Any of numerous oceanic birds related to the petrels and albatrosses that usually skim close to the waves in flight.
(AG-177: dp. 935; l 165'; b. 32'; dr. 14'3") The second Shearwater (AG-177) was built by Hichenbotham Brothers Construction Division at Stockton, Calif. She was completed in April of 1945.
Shearwater began her naval service with the Military Sea Transportation Service in May 1964. Operated by a Civil Service crew, she operated in the Atlantic until mid-February 1969, when she was transferred to the Army.
(LCI(L)-882: dp. 381 (tl.) ; l. 159'0"; b. 23'8"; dr. 5'8"; s. 14.4 k. (tl.) ; cpl. 40; a. 5 20mm.; cl. LCI(L)-398) LCI(L)-882 was laid down on 22 September 1944 by the New Jersey Shipbuilding Co. at Barber, N.J.; launched on 18 October 1944; and commissioned on 25 October 1944.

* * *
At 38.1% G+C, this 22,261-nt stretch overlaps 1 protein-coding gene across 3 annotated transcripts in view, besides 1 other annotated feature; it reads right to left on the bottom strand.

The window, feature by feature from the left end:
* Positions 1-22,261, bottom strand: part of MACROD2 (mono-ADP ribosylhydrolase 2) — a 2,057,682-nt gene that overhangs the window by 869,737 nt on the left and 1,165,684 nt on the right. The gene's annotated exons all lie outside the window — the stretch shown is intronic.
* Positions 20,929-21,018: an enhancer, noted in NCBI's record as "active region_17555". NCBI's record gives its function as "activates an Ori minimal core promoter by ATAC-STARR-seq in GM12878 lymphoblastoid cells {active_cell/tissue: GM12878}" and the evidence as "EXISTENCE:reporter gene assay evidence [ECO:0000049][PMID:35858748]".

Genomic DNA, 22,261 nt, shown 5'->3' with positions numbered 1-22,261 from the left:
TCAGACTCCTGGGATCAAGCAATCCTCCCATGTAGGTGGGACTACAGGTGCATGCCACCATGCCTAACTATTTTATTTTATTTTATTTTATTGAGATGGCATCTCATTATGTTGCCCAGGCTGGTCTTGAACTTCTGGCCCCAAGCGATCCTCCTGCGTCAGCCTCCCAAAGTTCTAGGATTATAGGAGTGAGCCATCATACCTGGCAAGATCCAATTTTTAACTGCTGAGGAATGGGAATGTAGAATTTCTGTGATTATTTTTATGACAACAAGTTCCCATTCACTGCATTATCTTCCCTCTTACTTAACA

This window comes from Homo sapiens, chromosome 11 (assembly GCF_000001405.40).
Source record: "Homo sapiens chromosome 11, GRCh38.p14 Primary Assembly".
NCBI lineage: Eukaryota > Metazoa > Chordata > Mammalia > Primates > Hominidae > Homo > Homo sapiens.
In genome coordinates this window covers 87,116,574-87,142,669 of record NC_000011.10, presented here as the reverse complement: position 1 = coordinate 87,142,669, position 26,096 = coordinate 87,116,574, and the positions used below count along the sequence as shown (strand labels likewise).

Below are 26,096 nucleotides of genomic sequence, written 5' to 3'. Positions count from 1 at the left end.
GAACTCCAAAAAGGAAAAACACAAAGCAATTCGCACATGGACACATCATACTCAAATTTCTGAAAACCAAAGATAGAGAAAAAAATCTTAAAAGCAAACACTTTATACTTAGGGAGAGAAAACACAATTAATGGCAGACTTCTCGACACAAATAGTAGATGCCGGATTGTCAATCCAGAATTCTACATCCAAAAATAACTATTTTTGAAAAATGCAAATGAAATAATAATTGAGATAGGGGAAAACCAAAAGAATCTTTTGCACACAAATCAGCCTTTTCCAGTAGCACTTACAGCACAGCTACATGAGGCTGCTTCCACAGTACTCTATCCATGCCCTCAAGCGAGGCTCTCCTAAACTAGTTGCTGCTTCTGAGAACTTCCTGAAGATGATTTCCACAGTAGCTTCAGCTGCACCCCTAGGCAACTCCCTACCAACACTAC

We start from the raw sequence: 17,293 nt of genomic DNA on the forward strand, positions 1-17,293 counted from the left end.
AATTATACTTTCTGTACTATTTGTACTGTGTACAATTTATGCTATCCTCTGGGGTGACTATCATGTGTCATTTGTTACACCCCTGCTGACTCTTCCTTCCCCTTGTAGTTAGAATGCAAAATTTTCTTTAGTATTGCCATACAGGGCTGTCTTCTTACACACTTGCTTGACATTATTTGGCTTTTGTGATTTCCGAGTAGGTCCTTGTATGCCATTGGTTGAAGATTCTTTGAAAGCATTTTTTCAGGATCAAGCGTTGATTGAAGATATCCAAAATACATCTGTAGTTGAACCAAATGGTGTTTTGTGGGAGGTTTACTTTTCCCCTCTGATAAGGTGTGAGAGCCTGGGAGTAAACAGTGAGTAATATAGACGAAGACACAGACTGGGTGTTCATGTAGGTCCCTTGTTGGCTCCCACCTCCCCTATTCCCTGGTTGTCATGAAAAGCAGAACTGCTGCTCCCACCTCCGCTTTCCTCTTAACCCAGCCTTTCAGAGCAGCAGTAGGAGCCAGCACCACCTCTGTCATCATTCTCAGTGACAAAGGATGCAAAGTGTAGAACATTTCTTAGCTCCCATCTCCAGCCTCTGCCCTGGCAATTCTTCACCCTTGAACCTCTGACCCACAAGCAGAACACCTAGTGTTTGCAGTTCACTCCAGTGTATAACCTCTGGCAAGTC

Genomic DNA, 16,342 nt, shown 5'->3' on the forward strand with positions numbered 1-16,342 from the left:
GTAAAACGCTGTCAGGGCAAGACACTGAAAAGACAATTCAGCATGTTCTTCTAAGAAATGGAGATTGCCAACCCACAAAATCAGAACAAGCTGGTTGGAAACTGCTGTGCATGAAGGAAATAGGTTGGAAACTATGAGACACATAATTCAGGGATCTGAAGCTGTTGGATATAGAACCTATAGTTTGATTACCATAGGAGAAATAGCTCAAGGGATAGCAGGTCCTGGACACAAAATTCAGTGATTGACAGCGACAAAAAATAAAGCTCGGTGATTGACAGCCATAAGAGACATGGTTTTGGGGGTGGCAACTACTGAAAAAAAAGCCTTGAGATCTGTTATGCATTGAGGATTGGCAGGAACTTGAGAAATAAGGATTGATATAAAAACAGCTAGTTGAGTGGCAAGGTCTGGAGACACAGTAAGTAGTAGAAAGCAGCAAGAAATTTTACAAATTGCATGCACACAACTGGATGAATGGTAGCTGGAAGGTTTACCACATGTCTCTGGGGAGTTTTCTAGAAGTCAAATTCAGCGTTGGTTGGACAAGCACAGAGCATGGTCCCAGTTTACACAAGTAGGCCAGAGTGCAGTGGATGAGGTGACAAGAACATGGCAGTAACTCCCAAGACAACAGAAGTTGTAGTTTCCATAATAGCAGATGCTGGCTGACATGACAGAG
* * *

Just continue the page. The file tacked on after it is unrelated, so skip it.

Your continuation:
LCI(L)-882 reported for shakedown on 31 October 1944 and thereafter remained in the United States. She was placed out of commission, in reserve, on 15 May 1947 and berthed with the Florida Group, Atlantic Reserve Fleet at Green Cove Springs, Fla. Reclassified LSI(L)-882 on 28 February 1949, she was nominated for conversion to a coastal minesweeper equipped with underwater object locating equipment in October 1950. On 7 March 1952, LSI (L)-882 was designated Shearwater (AMCU-40). Her conversion to a mine hunter was cancelled in January 1954, and she remained out of commission in Florida. Effective 1 July 1954, she reverted to LSIL-882, having never served under the name, Shearwater.
On 11 July 1956, LSIL-882 was certified as not essential to national defense, and her disposal was authorized on 12 July 1956. LSIL-882 was struck from the Navy list on that same date.